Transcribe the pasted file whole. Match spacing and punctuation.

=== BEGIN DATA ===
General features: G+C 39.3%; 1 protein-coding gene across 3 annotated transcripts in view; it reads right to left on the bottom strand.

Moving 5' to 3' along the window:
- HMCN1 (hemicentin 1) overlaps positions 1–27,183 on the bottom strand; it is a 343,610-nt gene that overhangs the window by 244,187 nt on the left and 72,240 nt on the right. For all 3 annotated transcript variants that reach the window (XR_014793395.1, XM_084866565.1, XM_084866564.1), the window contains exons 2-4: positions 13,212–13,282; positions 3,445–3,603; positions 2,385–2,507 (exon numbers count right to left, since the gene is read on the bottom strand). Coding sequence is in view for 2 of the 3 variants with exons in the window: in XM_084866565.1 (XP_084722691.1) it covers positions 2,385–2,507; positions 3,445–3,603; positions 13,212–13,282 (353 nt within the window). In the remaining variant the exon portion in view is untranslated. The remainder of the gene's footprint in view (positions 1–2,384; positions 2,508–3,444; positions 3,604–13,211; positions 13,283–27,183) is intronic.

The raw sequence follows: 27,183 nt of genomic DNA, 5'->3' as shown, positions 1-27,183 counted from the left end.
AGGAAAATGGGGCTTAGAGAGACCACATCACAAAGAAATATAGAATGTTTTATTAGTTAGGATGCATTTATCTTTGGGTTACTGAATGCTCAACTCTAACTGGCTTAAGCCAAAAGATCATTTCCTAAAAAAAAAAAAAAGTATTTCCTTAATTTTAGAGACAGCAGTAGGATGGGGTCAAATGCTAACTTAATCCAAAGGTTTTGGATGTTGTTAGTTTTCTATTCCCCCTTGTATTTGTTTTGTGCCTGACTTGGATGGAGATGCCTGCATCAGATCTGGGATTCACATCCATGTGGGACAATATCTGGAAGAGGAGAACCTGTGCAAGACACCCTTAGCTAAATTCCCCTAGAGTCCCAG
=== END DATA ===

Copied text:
General features: G+C 39.3%; 1 protein-coding gene across 3 annotated transcripts in view; it reads right to left on the bottom strand.

Moving 5' to 3' along the window:
- HMCN1 (hemicentin 1) overlaps positions 1–27,183 on the bottom strand; it is a 343,610-nt gene that overhangs the window by 244,187 nt on the left and 72,240 nt on the right. For all 3 annotated transcript variants that reach the window (XR_014793395.1, XM_084866565.1, XM_084866564.1), the window contains exons 2-4: positions 13,212–13,282; positions 3,445–3,603; positions 2,385–2,507 (exon numbers count right to left, since the gene is read on the bottom strand). Coding sequence is in view for 2 of the 3 variants with exons in the window: in XM_084866565.1 (XP_084722691.1) it covers positions 2,385–2,507; positions 3,445–3,603; positions 13,212–13,282 (353 nt within the window). In the remaining variant the exon portion in view is untranslated. The remainder of the gene's footprint in view (positions 1–2,384; positions 2,508–3,444; positions 3,604–13,211; positions 13,283–27,183) is intronic.

The raw sequence follows: 27,183 nt of genomic DNA, 5'->3' as shown, positions 1-27,183 counted from the left end.
AGGAAAATGGGGCTTAGAGAGACCACATCACAAAGAAATATAGAATGTTTTATTAGTTAGGATGCATTTATCTTTGGGTTACTGAATGCTCAACTCTAACTGGCTTAAGCCAAAAGATCATTTCCTAAAAAAAAAAAAAAGTATTTCCTTAATTTTAGAGACAGCAGTAGGATGGGGTCAAATGCTAACTTAATCCAAAGGTTTTGGATGTTGTTAGTTTTCTATTCCCCCTTGTATTTGTTTTGTGCCTGACTTGGATGGAGATGCCTGCATCAGATCTGGGATTCACATCCATGTGGGACAATATCTGGAAGAGGAGAACCTGTGCAAGACACCCTTAGCTAAATTCCCCTAGAGTCCCAG